By Tim Ryan

DroneUp, the company we should all know and love and responsible for drone deliveries at Walmart, announced a partnership with aviation safety firm Iris Automation to develop an air traffic control system for unmanned aircraft systems (UAS). This partnership could pave the way for beyond-visual line of sight (BVLOS) flights, which has been a challenge for the companies so far.

DroneUp and Walmart’s service does not rely on a Part 135 waiver from the FAA, which allows for BVLOS flights in certain cases. Instead, they’ve opted for a 1.5-mile delivery radius within the visual range of operators. However, their partnership with Iris Automation indicates more ambitious plans.

Iris Automation’s ground-based detect-and-alert system, Casia G, will be deployed across a network of nodes within DroneUp’s delivery areas, functioning similarly to cell towers. These nodes will communicate airspace traffic data to improve BVLOS visibility, leveraging artificial intelligence and computer vision technology to detect approaching aircraft up to 1.75 miles away. The range becomes unlimited in a multi-node network like the one proposed by DroneUp.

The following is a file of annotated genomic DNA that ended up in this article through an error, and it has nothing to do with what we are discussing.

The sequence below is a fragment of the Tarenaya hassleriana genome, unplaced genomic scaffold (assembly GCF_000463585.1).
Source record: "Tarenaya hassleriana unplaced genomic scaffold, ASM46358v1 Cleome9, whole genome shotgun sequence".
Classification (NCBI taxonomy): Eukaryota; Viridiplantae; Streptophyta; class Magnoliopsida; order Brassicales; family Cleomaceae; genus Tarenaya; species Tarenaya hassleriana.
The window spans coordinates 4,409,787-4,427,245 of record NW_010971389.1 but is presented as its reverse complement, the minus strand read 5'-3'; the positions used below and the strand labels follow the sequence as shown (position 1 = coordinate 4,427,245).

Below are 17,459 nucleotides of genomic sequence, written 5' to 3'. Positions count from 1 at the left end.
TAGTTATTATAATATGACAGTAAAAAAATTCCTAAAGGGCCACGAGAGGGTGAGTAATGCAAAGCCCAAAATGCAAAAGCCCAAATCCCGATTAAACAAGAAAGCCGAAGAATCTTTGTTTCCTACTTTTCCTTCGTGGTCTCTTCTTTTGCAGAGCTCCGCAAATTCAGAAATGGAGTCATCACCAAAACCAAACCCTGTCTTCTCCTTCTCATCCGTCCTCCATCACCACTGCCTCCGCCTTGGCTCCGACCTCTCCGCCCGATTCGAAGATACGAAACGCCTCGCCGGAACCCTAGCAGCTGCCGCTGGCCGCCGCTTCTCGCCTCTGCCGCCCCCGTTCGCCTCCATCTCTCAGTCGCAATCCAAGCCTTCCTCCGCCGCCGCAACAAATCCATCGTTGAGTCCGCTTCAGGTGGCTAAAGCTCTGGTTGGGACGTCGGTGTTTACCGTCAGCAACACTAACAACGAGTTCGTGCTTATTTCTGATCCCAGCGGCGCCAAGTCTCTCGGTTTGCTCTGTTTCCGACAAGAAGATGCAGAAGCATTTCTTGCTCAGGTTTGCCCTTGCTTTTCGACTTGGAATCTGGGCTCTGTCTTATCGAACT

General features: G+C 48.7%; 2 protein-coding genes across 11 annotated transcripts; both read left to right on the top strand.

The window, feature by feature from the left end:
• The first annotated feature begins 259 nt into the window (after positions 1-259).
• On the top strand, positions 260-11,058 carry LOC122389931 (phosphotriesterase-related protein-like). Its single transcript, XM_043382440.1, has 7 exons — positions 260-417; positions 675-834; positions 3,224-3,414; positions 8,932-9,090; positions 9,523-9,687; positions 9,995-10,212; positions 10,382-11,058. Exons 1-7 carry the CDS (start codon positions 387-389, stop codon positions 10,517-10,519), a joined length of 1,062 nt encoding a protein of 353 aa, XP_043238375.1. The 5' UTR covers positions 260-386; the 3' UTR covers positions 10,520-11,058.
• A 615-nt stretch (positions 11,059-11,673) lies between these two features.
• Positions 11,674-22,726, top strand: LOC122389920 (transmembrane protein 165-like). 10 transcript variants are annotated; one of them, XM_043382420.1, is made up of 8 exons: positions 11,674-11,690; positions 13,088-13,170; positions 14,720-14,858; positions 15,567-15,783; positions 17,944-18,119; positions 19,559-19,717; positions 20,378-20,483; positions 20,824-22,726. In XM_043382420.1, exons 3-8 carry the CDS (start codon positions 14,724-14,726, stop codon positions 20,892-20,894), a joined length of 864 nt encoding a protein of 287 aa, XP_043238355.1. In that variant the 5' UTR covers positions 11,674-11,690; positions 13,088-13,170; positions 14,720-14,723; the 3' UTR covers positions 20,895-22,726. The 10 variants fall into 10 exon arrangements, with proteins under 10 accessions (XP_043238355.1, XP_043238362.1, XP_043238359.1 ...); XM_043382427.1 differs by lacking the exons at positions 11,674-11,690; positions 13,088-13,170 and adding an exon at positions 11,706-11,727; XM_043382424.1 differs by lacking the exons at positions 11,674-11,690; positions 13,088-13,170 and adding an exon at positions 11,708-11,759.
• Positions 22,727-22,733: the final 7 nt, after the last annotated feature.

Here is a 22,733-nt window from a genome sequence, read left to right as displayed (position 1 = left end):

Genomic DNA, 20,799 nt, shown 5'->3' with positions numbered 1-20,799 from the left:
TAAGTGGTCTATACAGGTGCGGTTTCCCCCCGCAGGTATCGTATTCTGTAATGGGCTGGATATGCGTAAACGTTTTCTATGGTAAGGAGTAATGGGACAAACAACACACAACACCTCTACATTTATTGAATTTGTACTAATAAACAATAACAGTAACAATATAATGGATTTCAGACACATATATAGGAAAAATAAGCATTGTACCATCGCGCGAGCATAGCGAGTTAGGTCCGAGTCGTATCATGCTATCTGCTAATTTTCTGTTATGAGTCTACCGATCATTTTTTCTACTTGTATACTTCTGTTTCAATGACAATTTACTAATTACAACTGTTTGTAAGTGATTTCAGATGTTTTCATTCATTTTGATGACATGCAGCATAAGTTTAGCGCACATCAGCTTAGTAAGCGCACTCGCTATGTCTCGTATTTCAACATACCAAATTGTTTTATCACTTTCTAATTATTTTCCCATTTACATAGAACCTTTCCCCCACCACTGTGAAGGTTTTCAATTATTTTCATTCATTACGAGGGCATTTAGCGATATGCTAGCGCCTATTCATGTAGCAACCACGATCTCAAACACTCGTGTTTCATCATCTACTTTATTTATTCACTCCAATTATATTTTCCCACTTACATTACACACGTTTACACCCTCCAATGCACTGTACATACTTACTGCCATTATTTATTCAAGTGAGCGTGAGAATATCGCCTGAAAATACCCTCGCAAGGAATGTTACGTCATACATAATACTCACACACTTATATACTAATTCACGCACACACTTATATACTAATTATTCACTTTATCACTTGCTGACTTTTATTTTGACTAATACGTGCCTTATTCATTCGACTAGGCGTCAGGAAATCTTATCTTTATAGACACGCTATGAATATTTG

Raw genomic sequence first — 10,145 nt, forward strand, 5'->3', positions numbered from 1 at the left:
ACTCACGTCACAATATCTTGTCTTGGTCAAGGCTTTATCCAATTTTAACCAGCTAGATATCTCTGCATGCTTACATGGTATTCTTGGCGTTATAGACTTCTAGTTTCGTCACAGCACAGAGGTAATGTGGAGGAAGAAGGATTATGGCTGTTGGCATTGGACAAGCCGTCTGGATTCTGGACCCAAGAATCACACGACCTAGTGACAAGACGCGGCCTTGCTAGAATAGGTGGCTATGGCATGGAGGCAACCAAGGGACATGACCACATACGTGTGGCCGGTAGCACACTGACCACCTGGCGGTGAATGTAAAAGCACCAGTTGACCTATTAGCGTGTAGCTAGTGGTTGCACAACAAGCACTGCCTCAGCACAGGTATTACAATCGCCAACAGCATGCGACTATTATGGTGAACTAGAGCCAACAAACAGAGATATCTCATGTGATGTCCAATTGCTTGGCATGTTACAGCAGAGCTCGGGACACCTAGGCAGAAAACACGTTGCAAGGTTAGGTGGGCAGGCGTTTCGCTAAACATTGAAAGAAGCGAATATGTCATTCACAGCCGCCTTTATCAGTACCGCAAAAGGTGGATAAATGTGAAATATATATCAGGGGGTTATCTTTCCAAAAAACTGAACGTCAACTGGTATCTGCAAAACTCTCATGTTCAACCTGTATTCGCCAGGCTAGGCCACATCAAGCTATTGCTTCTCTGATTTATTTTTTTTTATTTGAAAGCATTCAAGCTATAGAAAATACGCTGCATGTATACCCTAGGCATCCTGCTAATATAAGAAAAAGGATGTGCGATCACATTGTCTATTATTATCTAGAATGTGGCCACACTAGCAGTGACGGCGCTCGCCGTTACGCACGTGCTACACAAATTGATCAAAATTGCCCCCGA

Stationing Iris’ technology at launch and recovery points and throughout delivery zones, DroneUp could create a rudimentary air traffic control system for drones that detects, classifies, and issues alerts for aircraft entering the operating area, making BVLOS flights inherently safer.

With the FAA yet to establish regulatory standards for BVLOS flights, companies like Zipline have managed to operate via individual waivers or approvals. DroneUp could follow suit by demonstrating its airspace visibility system in controlled environments or flying in areas with more lenient BVLOS restrictions.

Currently, DroneUp and Walmart operate out of 36 store-based hubs across seven states, serving around four million eligible customers. In 2022, they made about 6,000 deliveries. The collaboration with Iris could expand their delivery radius and reach exponentially more customers, enabling more Walmart stores, particularly those in dense urban areas, to serve as drone delivery hubs.

Before realizing these possibilities, DroneUp must prove the legitimacy of its airspace visibility system to the FAA. If successful, the Walmart-DroneUp network could vastly surpass their 2022 figures and revolutionize drone deliveries.